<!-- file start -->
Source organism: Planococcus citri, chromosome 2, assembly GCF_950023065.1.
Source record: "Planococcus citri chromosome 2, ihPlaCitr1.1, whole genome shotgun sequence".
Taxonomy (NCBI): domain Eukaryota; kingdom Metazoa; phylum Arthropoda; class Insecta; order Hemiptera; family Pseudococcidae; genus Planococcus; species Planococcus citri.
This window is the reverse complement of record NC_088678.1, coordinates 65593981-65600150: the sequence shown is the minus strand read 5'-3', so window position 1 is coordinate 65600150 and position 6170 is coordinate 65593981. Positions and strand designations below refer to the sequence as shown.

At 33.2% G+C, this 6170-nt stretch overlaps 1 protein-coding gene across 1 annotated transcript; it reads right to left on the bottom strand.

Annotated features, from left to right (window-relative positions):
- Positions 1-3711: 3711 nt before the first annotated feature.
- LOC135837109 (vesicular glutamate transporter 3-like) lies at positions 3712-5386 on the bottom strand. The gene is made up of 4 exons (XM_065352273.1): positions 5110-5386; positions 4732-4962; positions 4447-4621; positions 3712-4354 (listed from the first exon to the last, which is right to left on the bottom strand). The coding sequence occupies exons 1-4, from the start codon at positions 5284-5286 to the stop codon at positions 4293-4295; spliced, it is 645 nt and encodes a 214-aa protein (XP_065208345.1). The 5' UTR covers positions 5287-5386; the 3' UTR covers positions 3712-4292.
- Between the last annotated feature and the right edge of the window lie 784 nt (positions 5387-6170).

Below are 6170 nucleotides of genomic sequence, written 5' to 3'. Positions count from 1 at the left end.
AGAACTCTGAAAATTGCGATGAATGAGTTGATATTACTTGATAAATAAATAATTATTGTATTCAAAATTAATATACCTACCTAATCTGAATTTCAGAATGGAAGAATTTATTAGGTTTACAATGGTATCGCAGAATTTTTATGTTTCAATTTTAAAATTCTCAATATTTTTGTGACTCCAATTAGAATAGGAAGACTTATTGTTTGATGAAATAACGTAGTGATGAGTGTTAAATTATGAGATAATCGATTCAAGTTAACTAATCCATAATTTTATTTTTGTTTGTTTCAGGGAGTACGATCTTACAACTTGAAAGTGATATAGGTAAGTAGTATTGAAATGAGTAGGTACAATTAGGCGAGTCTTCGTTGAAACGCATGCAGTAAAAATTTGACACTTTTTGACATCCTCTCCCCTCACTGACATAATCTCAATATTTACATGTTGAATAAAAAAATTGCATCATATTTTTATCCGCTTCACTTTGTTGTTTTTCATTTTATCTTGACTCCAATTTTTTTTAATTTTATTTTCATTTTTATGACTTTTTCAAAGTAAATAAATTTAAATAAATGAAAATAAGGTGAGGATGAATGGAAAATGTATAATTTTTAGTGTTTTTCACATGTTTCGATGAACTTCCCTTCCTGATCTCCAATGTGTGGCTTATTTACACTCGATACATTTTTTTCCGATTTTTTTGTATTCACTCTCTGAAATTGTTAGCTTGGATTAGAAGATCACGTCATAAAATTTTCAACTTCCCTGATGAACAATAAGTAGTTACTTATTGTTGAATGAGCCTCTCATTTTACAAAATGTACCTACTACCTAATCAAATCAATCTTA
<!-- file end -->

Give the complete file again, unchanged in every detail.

Source organism: Planococcus citri, chromosome 2, assembly GCF_950023065.1.
Source record: "Planococcus citri chromosome 2, ihPlaCitr1.1, whole genome shotgun sequence".
Taxonomy (NCBI): domain Eukaryota; kingdom Metazoa; phylum Arthropoda; class Insecta; order Hemiptera; family Pseudococcidae; genus Planococcus; species Planococcus citri.
This window is the reverse complement of record NC_088678.1, coordinates 65593981-65600150: the sequence shown is the minus strand read 5'-3', so window position 1 is coordinate 65600150 and position 6170 is coordinate 65593981. Positions and strand designations below refer to the sequence as shown.

At 33.2% G+C, this 6170-nt stretch overlaps 1 protein-coding gene across 1 annotated transcript; it reads right to left on the bottom strand.

Annotated features, from left to right (window-relative positions):
- Positions 1-3711: 3711 nt before the first annotated feature.
- LOC135837109 (vesicular glutamate transporter 3-like) lies at positions 3712-5386 on the bottom strand. The gene is made up of 4 exons (XM_065352273.1): positions 5110-5386; positions 4732-4962; positions 4447-4621; positions 3712-4354 (listed from the first exon to the last, which is right to left on the bottom strand). The coding sequence occupies exons 1-4, from the start codon at positions 5284-5286 to the stop codon at positions 4293-4295; spliced, it is 645 nt and encodes a 214-aa protein (XP_065208345.1). The 5' UTR covers positions 5287-5386; the 3' UTR covers positions 3712-4292.
- Between the last annotated feature and the right edge of the window lie 784 nt (positions 5387-6170).

Below are 6170 nucleotides of genomic sequence, written 5' to 3'. Positions count from 1 at the left end.
AGAACTCTGAAAATTGCGATGAATGAGTTGATATTACTTGATAAATAAATAATTATTGTATTCAAAATTAATATACCTACCTAATCTGAATTTCAGAATGGAAGAATTTATTAGGTTTACAATGGTATCGCAGAATTTTTATGTTTCAATTTTAAAATTCTCAATATTTTTGTGACTCCAATTAGAATAGGAAGACTTATTGTTTGATGAAATAACGTAGTGATGAGTGTTAAATTATGAGATAATCGATTCAAGTTAACTAATCCATAATTTTATTTTTGTTTGTTTCAGGGAGTACGATCTTACAACTTGAAAGTGATATAGGTAAGTAGTATTGAAATGAGTAGGTACAATTAGGCGAGTCTTCGTTGAAACGCATGCAGTAAAAATTTGACACTTTTTGACATCCTCTCCCCTCACTGACATAATCTCAATATTTACATGTTGAATAAAAAAATTGCATCATATTTTTATCCGCTTCACTTTGTTGTTTTTCATTTTATCTTGACTCCAATTTTTTTTAATTTTATTTTCATTTTTATGACTTTTTCAAAGTAAATAAATTTAAATAAATGAAAATAAGGTGAGGATGAATGGAAAATGTATAATTTTTAGTGTTTTTCACATGTTTCGATGAACTTCCCTTCCTGATCTCCAATGTGTGGCTTATTTACACTCGATACATTTTTTTCCGATTTTTTTGTATTCACTCTCTGAAATTGTTAGCTTGGATTAGAAGATCACGTCATAAAATTTTCAACTTCCCTGATGAACAATAAGTAGTTACTTATTGTTGAATGAGCCTCTCATTTTACAAAATGTACCTACTACCTAATCAAATCAATCTTA